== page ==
Reading through recent headlines, you might have got the idea that the Nursing Home Support Scheme (better known as the Fair Deal scheme) was closed to new business. Last year, it did temporarily freeze new applications and there are regular debates about how the scheme is being funded now and in the future.
But while there is a waiting list for funding approval, the Fair Deal scheme is still processing applications from people who need state assistance in paying for their nursing home care.
As of February this year, 22,054 people were receiving state support.
The bureaucracy of form filling and number crunching can be painful.
Larry Power, from Dublin, knows just what that process is like. He went through it two years ago when his brother Maurice had a stroke and it was decided that he needed to enter a nursing home.
“I must have visited 10 different nursing homes, just to get a feel for the different services they offer and then seeing what was available in terms of state support and subsidies.
“What shocked me was the cost of nursing home care – it varies on average from €1,000 to €1,500 a week – that was an eye opener for me.
“The Fair Deal scheme is all means tested so people pay according to their means. The maximum a person has to give is 80 per cent of their income, again subject to a threshold.”
Larry found out that there were two main things he had to get sorted to apply to Fair Deal on behalf of his brother.
“The hospital had to do a care needs assessment, which said that Maurice needed long term nursing care and was suitable to apply. So that part was done by the medical staff and the social worker in the hospital.”
The other aspect was the financial side.
“I found it very detailed, it’s like a detailed tax return but involves even more. You have to list all of the income, the assets and so on.
“I found it quite a time-consuming thing to do and I’m actually an accountant.”
In the meantime, Larry found a nursing home in Bray, Co Wicklow, for his brother.
Once the Fair Deal application was processed three weeks later (it now takes an average of three months), the State support portion was backdated to when Maurice entered the nursing home.
As part of this process, Larry had applied for Power of Attorney rights for his brother.
“I could see that Maurice was deteriorating and wasn’t able to write and wasn’t fully aware of what was happening. That’s something that I’d emphasise to people because if the person is unable to look after their own financial affairs or make decisions for themselves, it could mean they become a ward of court and then it’s difficult even to pay bills on their behalf.”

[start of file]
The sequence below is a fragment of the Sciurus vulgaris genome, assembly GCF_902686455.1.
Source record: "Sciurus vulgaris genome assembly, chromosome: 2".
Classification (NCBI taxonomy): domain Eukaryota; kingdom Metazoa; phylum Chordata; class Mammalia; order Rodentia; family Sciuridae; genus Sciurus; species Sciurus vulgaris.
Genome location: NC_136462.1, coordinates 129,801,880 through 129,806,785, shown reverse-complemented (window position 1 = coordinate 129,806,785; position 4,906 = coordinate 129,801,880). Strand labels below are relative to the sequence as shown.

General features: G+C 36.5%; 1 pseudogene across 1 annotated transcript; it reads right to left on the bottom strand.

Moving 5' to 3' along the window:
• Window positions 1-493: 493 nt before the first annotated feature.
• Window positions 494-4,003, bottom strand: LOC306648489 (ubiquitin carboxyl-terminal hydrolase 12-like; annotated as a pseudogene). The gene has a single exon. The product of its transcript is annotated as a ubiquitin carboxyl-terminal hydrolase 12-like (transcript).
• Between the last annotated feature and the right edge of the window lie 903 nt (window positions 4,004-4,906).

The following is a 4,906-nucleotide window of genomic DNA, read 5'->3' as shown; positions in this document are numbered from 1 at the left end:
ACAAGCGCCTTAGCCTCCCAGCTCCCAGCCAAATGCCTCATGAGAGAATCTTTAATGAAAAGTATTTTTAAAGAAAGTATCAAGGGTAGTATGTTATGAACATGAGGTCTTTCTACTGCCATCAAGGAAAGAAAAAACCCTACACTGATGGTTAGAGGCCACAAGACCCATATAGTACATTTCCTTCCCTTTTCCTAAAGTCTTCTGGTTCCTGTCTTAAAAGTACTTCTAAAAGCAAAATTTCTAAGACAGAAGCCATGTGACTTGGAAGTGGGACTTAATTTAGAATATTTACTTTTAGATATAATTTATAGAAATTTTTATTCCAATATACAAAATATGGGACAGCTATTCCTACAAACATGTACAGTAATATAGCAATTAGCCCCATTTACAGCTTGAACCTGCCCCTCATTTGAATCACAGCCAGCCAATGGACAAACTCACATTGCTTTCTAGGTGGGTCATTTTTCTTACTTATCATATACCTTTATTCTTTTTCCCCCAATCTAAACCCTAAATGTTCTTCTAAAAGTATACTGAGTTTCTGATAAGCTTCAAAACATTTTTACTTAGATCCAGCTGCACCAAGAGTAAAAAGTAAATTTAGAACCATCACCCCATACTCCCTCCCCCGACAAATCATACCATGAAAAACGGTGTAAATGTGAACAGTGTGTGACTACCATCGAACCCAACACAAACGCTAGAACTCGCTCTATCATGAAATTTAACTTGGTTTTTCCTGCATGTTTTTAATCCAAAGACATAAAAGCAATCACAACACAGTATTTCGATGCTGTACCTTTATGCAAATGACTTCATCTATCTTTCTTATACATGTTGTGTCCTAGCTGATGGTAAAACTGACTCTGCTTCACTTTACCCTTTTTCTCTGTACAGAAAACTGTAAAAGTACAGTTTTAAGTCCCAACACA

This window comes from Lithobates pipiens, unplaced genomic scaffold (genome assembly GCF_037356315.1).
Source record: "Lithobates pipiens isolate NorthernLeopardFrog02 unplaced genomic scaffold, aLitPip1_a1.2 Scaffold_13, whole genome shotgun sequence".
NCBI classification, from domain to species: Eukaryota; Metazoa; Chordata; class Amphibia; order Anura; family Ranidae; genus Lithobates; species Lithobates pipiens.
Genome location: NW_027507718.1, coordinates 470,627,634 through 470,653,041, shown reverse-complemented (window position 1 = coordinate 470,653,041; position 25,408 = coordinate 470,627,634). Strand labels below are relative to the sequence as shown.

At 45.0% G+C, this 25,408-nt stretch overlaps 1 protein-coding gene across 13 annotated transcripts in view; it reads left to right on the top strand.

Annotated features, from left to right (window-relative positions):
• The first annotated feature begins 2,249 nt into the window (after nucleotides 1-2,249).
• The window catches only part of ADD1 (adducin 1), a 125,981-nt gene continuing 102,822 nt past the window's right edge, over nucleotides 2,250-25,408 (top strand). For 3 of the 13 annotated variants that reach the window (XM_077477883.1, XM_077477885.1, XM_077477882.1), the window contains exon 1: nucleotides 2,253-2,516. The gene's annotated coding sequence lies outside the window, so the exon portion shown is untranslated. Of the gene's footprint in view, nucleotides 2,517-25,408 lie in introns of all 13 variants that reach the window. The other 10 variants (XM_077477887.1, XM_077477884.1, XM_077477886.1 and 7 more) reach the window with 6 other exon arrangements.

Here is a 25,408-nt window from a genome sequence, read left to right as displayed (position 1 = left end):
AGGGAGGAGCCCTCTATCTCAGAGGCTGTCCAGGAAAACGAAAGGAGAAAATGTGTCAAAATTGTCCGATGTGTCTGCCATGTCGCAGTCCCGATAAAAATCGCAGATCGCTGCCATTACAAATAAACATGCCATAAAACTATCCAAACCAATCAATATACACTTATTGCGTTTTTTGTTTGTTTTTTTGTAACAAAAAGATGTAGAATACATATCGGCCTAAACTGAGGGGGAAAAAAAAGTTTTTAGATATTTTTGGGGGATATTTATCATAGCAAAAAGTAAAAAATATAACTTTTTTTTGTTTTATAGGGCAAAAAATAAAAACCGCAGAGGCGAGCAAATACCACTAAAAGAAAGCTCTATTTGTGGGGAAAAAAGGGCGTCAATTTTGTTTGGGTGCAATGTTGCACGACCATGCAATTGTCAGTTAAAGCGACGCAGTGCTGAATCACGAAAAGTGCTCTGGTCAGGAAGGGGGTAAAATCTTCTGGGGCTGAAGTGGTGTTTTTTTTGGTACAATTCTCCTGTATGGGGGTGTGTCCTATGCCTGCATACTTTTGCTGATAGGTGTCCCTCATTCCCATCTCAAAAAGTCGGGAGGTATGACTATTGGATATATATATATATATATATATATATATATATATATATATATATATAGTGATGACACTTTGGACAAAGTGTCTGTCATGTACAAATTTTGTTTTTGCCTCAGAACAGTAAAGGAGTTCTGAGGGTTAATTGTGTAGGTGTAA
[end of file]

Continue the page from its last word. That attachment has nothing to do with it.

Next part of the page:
Two years on, Maurice is still living in the nursing home. Having gone through the process himself, Larry now offers a service to help others who are trying to figure out the bureaucracy around the Fair Deal scheme.
“In some cases, a family might need help with the whole application and don’t have a firm grasp of what their relative’s income or assets actually are. Other people have all that information and just want someone to check over the form and make sure everything is correct.”
Larry says that most of his clients so far have been in their 50s. That’s the age group which is now dealing with the nursing home scenario for their parents.
Mairead Hayes is CEO of the Senior Citizens’ Parliament.
“The person having to organise all of the paperwork and the application is usually the child or sibling of the person going into the nursing home,” she says.
“We do see a lot of what’s called the sandwich generation – people who may now be grandparents themselves and are looking after grandchildren but also looking after their elderly parents who might be in their 80s.”
So when it comes to getting financial assistance from the State towards nursing home care, what are the main things you need to know?
For a start, not everyone gets assistance through Fair Deal.
There are thresholds to the scheme – some people have enough income and assets that they can comfortably pay for their own nursing home care. In some cases, people will receive a small level of financial aid with their care.
Financial situations can change so just because a relative wasn’t accepted through the scheme, they may be in the future.
Somebody on a state pension is considered low income and will need to give 80 per cent of their weekly pension towards their nursing home care. The rest is covered by the Fair Deal scheme.
“That’s fine because if you’re in a nursing home, all your needs are catered for so you don’t really have expenses,” says Larry Power.
If the person has a small income but also has assets such as a house, these will need to be taken into account.
What if the person has a house? If the person entering nursing home care has a house, they don’t need to sell it straight away in order to finance part of their care.
The maximum that the State can take against the value of the house is 15 per cent – 5 per cent over three years.
“The State takes a charge against the house and that can be deferred until such a time as the house is sold,” says Larry Power. “Or the person can decide to pay it off as a lump sum at the start, if they have the means to do that.”
With fluctuating house prices, it can be tricky to value a house in the current market but it needs to be done as part of the financial assessment.
Several valuers are now advertising their services in valuing homes for the Fair Deal financial assessment.